April 28th, 2010 2:39 PM by Lehel S.
WEDNESDAY AFTERNOON UPDATE:
As expected, this week's FOMC meeting has adjourned with no change to key short-term interest rates. The post-meeting statement didn't bring any changes to the key verbiage that some had hoped to see. The Fed did say that the economy is improving, but did not change words from the previous statements that would have indicated they were expecting to start raising rates sooner than later. While not many people expected them to adjust rates at this meeting, some analysts are growing impatient and fear that waiting too long to start raising rates will cause more problems, particularly inflationary as the economy gains steam. This issue is widely debated but was the focal point of this meeting, so some market participants and economists are disappointed by its results.
Also today was the 5-year Note auction, whose results were posted at 1:00 PM ET. The sale went fairly well by several key benchmarks or measurem ents. This is encouraging for the broader bond market as it indicates there is a good appetite for U.S. securities. Tomorrow's sale is a little more relevant to mortgage rates because 7-year Notes will be sold. Since these are a little longer-term than today's sale, they are a bit closer to the term of mortgage-related securities and will help us measure investor interest in mortgage bonds. The stronger the demand, the better off mortgage shoppers are since it should lead to lower mortgage rates in the near future.
Overall, this afternoon's events are fairly neutral for the bond market and mortgage rates. At least they should be. The stock markets took the events in stride with the Dow and Nasdaq both near their 2:00 PM levels. But the bond market has reacted negatively this afternoon, extending earlier losses. It is currently down 18/32, which will likely lead to upward revisions to mortgage rates of approximately .125 - .250 of a discount point from this morning's rates. Some lenders may opt to wait until tomorrow's pricing to reflect this change, but with no important economic data scheduled tomorrow I would not be surprised to see many lenders make the change this afternoon.
The only data worth mentioning for tomorrow are weekly unemployment figures from the Labor Department. They are expected to report that new claims for unemployment benefits fell to 445,000 last week. The larger the number, the better the news for the bond market and mortgage pricing, however, this data usually does not influence rates unless it shows a significant variance between forecasts and the actual number of new claims filed.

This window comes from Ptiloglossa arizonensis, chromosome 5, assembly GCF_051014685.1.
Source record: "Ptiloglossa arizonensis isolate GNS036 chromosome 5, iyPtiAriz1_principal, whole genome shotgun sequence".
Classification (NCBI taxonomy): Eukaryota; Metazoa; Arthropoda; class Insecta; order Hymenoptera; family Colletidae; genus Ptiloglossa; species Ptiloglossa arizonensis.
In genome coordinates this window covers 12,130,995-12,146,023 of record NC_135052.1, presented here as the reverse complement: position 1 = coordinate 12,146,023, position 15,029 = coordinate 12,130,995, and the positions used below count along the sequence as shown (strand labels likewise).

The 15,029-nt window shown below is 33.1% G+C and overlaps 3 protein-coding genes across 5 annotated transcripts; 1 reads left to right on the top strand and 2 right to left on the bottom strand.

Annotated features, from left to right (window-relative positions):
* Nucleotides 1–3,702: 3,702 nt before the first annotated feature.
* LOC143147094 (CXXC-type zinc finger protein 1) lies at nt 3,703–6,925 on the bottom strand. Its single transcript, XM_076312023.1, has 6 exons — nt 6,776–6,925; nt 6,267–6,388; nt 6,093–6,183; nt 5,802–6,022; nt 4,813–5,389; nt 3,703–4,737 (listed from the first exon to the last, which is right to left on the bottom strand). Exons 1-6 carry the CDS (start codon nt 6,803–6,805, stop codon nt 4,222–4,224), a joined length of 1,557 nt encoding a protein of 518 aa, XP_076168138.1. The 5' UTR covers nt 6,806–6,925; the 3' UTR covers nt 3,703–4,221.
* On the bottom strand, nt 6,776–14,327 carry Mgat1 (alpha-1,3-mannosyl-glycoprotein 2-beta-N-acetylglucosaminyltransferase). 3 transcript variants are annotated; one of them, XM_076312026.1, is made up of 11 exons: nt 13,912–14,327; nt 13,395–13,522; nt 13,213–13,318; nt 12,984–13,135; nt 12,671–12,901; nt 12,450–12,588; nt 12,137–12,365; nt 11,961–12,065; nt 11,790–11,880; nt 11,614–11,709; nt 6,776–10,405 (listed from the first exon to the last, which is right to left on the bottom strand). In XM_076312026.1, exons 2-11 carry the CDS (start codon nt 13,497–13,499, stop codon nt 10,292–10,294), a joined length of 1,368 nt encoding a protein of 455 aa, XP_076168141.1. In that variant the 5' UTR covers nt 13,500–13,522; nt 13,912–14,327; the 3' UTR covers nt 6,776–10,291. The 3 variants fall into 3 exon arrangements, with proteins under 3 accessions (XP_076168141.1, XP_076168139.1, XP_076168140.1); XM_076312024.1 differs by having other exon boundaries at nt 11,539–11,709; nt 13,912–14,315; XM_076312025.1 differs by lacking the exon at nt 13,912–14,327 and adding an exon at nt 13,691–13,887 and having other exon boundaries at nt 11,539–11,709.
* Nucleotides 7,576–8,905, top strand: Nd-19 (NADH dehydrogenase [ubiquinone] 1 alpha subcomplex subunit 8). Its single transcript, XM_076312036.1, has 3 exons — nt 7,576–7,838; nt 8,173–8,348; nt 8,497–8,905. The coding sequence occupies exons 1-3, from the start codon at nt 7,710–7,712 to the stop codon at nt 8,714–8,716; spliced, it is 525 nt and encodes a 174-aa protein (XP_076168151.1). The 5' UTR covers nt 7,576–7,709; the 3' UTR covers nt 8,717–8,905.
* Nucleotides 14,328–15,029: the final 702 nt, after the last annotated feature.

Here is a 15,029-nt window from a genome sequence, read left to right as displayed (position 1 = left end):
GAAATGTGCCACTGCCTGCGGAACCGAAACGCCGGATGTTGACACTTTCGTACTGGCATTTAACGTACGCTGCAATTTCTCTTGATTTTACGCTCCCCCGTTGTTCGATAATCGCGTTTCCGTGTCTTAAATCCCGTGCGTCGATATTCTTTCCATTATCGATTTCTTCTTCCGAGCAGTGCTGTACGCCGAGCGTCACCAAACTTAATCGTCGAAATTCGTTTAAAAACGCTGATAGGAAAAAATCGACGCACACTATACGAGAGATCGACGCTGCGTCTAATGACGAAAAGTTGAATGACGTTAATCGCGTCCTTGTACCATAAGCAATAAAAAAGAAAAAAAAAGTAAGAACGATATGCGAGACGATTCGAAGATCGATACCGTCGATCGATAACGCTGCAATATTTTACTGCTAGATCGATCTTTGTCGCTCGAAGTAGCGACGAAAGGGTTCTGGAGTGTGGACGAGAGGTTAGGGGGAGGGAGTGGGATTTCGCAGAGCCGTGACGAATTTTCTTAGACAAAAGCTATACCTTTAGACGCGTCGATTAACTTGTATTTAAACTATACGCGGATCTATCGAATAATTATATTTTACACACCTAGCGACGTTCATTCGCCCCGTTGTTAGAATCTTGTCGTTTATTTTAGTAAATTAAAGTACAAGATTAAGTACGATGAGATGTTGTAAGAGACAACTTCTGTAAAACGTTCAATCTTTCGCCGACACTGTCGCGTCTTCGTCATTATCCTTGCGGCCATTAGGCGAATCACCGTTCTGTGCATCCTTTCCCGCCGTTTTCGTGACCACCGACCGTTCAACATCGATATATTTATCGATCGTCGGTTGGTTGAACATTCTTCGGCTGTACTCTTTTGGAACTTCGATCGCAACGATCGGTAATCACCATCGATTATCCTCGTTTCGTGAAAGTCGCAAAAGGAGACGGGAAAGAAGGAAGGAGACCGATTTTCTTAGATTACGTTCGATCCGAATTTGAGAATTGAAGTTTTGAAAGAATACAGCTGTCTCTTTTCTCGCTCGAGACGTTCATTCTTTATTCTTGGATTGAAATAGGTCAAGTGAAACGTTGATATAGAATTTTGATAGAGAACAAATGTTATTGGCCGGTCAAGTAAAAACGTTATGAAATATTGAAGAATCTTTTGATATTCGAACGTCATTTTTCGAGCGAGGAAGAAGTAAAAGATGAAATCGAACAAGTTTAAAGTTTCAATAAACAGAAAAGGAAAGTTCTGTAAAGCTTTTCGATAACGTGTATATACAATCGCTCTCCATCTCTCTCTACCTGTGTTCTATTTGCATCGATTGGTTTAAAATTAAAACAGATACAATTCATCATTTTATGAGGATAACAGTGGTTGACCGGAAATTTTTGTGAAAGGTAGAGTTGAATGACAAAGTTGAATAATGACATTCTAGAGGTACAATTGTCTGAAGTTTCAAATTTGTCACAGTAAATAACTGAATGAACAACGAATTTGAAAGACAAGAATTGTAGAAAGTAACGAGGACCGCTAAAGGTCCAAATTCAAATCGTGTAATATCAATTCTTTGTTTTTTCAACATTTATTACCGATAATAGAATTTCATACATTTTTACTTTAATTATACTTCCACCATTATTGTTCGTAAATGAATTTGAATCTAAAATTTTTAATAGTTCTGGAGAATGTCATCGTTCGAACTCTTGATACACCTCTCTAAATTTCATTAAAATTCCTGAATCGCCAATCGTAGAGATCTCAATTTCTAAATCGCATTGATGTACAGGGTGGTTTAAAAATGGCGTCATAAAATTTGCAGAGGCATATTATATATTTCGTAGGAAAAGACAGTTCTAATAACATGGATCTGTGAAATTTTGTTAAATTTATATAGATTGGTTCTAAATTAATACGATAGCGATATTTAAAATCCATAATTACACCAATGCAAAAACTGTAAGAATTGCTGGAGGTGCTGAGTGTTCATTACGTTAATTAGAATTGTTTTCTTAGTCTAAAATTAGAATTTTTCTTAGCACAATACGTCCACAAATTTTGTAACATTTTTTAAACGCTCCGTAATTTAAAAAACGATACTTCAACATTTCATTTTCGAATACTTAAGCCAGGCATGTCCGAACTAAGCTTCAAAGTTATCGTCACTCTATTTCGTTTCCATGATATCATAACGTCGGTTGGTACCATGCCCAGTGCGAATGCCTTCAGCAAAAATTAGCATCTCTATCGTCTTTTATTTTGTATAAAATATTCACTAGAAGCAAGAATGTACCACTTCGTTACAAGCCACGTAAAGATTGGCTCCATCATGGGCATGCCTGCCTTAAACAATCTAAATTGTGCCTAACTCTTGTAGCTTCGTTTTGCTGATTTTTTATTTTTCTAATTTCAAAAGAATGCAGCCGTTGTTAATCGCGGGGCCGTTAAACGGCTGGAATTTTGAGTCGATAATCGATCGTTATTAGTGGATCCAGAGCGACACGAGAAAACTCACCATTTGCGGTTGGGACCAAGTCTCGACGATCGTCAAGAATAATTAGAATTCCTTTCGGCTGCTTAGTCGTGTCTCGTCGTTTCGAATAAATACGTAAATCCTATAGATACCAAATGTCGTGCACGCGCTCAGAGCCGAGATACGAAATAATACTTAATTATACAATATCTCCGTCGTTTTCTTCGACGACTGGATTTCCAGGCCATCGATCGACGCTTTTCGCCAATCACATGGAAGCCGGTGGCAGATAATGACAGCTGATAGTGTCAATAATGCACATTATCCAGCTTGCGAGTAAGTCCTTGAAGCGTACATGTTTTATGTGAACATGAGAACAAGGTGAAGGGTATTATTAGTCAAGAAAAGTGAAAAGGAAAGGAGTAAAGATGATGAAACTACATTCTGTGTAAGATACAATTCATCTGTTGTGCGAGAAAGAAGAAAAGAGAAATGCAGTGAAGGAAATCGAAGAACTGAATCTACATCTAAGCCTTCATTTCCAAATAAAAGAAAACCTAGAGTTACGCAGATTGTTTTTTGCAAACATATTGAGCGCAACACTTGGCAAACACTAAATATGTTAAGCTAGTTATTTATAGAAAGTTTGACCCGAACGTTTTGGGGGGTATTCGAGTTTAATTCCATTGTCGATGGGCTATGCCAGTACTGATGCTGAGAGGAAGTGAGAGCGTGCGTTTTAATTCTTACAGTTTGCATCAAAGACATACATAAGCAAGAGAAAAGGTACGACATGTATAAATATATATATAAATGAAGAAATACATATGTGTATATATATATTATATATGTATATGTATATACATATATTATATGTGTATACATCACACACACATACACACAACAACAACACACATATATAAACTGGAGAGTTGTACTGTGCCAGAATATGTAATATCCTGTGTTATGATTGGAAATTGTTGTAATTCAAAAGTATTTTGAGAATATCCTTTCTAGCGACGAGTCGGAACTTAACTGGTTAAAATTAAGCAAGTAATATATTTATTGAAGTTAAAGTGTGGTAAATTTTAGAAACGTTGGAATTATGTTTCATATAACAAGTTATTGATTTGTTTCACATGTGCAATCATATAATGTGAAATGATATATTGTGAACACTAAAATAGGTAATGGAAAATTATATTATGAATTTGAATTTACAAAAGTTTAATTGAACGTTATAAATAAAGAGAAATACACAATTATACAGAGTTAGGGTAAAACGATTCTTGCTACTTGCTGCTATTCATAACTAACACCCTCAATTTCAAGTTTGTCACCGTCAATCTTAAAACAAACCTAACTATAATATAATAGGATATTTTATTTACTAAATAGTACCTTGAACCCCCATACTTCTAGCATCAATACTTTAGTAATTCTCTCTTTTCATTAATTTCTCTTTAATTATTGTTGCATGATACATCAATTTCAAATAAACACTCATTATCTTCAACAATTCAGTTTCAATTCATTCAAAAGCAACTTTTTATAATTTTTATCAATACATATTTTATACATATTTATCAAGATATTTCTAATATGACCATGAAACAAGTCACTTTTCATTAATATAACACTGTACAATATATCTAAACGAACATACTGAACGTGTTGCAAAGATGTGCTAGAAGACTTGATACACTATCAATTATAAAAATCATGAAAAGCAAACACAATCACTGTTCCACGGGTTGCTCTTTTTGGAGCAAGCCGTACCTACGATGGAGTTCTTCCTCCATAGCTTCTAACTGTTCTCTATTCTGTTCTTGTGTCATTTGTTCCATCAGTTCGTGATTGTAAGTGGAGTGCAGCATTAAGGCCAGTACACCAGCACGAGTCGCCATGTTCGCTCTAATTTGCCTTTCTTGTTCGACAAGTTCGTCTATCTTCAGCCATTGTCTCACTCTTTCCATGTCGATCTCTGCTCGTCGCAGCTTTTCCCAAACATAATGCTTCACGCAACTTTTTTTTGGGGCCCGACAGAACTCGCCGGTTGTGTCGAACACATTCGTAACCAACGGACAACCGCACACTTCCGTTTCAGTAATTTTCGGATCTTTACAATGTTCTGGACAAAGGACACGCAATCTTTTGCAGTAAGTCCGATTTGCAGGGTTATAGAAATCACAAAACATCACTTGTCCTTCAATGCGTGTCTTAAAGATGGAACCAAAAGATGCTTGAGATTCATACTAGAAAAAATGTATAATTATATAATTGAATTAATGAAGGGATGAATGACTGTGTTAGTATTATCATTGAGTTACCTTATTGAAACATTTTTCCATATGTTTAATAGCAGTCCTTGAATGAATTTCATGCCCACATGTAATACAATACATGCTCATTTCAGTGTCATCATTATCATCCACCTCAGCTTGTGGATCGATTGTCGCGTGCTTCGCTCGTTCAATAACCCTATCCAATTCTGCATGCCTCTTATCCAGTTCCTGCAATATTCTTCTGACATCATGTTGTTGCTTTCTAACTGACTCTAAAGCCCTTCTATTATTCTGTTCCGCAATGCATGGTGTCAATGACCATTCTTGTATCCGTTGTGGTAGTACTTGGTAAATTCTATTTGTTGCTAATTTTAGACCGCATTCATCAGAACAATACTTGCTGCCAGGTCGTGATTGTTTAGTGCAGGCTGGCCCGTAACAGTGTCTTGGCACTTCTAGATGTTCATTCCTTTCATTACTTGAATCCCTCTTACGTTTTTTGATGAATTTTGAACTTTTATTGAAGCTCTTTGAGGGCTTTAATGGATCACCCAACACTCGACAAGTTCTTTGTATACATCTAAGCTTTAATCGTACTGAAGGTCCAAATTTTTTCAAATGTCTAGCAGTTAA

Friday's data is a different story though with three relevant reports scheduled for release. We will get the 1st Quarter's Gross Domestic Product (GDP) reading and Employment Cost Index (ECI) along with this month's revised consumer sentiment index from the University of Michigan. The GDP can be a major market mover and the ECI helps us measure wage-inflation so if it shows a sizable surprise it could also fuel a noticeable change to mortgage rates. Friday will likely end up being the most important day of the week as it will probably give back this week's improvement to mortgage rates or could lead to another downward revision. Therefore, I recommend proceeding with caution if still floating an interest rate.
If I were considering financing/refinancing a home, I would.... Lock if my closing was taking place within 7 days... Lock if my closing was taking place between 8 and 20 days... Float if my closing was taking place between 21 and 60 days... Float if my closing was taking place over 60 days from now... This is only my opinion of what I would do if I were financing a home. It is only an opinion and cannot be guaranteed to be in the best interest of all/any other borrowers.